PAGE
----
However, what Von Trier does get right is what he’s most known for: his propensity to not hold back. Whether his characters are experiencing sexual ecstasy, plain indifference, or even unbridled anger, he just doesn’t cut quickly and move on to the next scene. Instead, he gives room to his characters to vent, to let them be, to find an outlet or an expression they are most comfortable with. For instance, most filmmakers would just imply that a patient has defecated on the hospital bed, but not Von Trier. He’s not content with mere hints; he walks you through the scene. There’s no mollycoddling here; it seems as if Von Trier is telling us — look at this filth these people have to put up with, they have to live with it and so will you. Or be it the scene where Joe talks about the different kinds of male genitals. And, even there, Von Trier doesn’t look the other way. As Joe is describing the different male genitals she’s seen, their visuals keep appearing in front of us in form of montage. And in a Von Trier film, these scenes seldom play out to shock you. They are there. The question is: How are you going to react to them?
Any story that goes on for a considerable period of time doesn’t only reveal the secrets of the teller but also says something about the listener. Which parts of the story excite him? Which parts is he indifferent to? The relationship between the teller and the listener materializes through these small exchanges. Even in Nymphomaniac (especially in Vol. II), we similarly get to know Seligman’s secret. You can see this conversation has a narrative: in the way Joe perceived Seligman initially and in the way she sees him now. And as if acknowledging their relationship, Seligman says later that sometimes just changing the point of view can make a lot of difference. Which is exactly what has happened here. We are more aware of Seligman now. Now the relationship between Seligman and Joe also exists beyond the confines of Joe’s story.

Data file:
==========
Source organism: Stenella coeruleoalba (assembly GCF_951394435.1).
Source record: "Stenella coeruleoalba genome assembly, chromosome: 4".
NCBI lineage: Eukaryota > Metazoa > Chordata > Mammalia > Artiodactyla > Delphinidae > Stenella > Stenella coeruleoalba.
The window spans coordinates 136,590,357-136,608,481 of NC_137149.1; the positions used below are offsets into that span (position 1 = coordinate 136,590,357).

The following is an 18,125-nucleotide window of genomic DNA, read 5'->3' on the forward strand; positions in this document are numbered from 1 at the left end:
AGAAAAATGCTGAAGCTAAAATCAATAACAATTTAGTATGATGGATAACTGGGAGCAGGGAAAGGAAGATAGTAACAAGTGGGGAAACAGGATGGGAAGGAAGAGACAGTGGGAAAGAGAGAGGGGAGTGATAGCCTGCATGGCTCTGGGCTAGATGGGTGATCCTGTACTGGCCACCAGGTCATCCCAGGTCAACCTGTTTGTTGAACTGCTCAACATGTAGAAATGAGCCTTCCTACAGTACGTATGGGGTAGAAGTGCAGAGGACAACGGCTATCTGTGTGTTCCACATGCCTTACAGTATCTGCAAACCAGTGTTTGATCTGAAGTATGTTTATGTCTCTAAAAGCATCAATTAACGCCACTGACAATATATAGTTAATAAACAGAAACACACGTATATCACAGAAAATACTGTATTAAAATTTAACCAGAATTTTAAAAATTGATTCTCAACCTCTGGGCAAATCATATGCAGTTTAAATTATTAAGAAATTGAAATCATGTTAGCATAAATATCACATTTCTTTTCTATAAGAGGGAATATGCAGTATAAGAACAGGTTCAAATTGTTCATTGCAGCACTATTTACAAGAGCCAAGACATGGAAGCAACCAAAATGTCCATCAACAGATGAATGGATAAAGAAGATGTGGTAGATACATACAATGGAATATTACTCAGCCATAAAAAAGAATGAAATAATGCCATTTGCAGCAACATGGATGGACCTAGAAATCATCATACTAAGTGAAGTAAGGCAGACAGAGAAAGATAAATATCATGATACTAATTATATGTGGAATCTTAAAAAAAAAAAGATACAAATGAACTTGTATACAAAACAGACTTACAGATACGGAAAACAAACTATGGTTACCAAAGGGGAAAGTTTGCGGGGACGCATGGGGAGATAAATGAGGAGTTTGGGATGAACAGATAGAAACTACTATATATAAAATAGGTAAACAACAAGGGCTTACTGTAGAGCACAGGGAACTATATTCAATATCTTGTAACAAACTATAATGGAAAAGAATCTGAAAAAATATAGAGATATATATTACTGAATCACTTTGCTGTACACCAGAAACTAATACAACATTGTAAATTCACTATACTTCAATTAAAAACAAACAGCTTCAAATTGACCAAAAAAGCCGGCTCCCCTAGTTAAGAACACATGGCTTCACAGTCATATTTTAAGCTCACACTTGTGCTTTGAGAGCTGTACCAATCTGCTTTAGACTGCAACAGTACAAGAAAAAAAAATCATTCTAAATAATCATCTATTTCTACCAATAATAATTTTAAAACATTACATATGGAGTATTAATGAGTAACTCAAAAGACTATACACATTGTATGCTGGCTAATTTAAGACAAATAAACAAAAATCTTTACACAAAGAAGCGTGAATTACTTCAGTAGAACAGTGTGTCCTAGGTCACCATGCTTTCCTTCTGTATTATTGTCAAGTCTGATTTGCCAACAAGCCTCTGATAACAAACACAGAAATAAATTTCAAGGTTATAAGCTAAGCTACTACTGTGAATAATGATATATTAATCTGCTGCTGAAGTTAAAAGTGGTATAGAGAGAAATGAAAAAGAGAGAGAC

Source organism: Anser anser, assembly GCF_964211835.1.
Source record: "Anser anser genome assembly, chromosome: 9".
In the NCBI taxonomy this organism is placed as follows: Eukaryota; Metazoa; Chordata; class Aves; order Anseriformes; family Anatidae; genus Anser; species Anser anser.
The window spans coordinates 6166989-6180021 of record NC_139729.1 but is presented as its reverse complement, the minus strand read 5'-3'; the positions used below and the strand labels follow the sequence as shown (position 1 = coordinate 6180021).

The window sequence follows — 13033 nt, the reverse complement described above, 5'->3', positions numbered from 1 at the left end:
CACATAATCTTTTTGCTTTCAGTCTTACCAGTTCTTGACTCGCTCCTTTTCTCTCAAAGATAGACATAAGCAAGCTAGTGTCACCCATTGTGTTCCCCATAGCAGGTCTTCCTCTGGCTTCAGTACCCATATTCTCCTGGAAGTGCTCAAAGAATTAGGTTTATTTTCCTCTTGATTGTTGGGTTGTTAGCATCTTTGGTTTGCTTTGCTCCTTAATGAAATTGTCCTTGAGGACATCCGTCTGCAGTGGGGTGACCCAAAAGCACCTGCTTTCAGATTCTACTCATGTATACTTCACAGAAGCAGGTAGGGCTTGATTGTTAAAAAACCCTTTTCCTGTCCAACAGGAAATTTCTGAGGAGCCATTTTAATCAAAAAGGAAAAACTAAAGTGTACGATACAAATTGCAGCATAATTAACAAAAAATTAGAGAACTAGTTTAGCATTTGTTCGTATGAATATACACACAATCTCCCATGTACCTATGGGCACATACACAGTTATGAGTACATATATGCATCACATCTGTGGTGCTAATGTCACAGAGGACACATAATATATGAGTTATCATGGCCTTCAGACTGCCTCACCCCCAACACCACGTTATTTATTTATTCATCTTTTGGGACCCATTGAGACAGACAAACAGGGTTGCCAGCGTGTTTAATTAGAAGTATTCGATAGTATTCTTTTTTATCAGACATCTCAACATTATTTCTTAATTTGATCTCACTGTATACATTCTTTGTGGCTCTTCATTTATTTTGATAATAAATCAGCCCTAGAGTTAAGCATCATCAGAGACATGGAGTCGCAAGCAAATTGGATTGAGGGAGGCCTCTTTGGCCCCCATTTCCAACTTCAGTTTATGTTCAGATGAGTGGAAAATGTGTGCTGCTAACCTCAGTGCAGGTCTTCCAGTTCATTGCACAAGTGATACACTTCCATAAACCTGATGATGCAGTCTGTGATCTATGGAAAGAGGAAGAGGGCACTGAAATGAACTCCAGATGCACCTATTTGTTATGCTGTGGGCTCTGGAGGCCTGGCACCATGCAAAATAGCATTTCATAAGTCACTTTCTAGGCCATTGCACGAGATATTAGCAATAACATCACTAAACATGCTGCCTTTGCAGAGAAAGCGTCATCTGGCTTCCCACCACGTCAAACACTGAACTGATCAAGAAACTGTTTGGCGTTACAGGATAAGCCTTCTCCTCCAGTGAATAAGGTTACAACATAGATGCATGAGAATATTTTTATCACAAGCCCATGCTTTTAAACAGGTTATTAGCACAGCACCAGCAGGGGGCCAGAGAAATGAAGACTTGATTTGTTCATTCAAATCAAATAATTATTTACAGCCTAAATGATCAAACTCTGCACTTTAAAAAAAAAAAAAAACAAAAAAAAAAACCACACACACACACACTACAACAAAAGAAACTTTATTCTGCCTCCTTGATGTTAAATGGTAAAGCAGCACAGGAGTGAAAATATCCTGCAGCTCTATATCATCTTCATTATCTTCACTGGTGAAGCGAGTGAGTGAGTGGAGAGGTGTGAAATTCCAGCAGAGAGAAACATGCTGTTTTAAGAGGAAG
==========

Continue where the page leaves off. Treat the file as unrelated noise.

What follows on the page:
Von Trier delineates Joe’s predicaments methodically — peeling every layer, analyzing the one completely before moving onto the other. So if Vol. I of the film explored a nymphomaniac’s initiation into a new world, and subsequently her loneliness, and helplessness; Vol. II of the film is more concerned with understanding her desperation, restlessness, and finally, her addiction. Also as the different threads of the movie slowly begin to unspool, we see Joe and her problems in a new light: She’s no longer her younger, carefree self, who can drift anywhere she wants to; she’s become a mother. She’s wedded to her responsibilities now. Now the two people in her life (her husband and child) are not just mere acquaintances; they exist. And Joe must confront and answer the questions her new identity throws at her. What do you really do when what’s expected of you slowly begins to corrode the real you? Do you try to forget yourself, or worse, be ashamed of it? Or, do you try to rebel in your own way — continue to live the life you want and hope that things somehow magically fall in place?
Joe opts for the former and tries her best to ‘reform’ herself. But as she soon comes to realize, hers is an intricate problem because at the center of it lies her body. She could have tried to break the shackles, but then it would have ideally meant discarding her own body. It’s a demand she can neither understand nor ready to fulfill. She finally gives in and meanders into worlds she had only heard about. And in this new world, humiliation and shame are very closely tied to liberation, and consequently relief.
But perhaps Von Trier’s most commendable achievement in Nymphomaniac is talking about the sexual deviants, and hence, social outcasts. What do normal people with abnormal desires do? How do you come to terms with your helplessness when you crave something forbidden? Questions like these float abound in the latter half of Vol. II. Von Trier manages to achieve something rare in the movie — he takes us through these cramped alleys, makes us enter a dungeon, and opens that cellar, which contains a multitude of dark, depressing questions. Questions that stare back at us and tell their own stories. Questions that corner us but don’t necessarily demand a answer, rather all they ask from us is some involvement, and most importantly, a little understanding.
And in the final scene of the film, the frame is dark again. This time we can hear an agonized protest, and a gunshot. Soon, the background music shatters the deathly silence. The frame continues to remain pitch-dark. We have come a full circle. The story is over.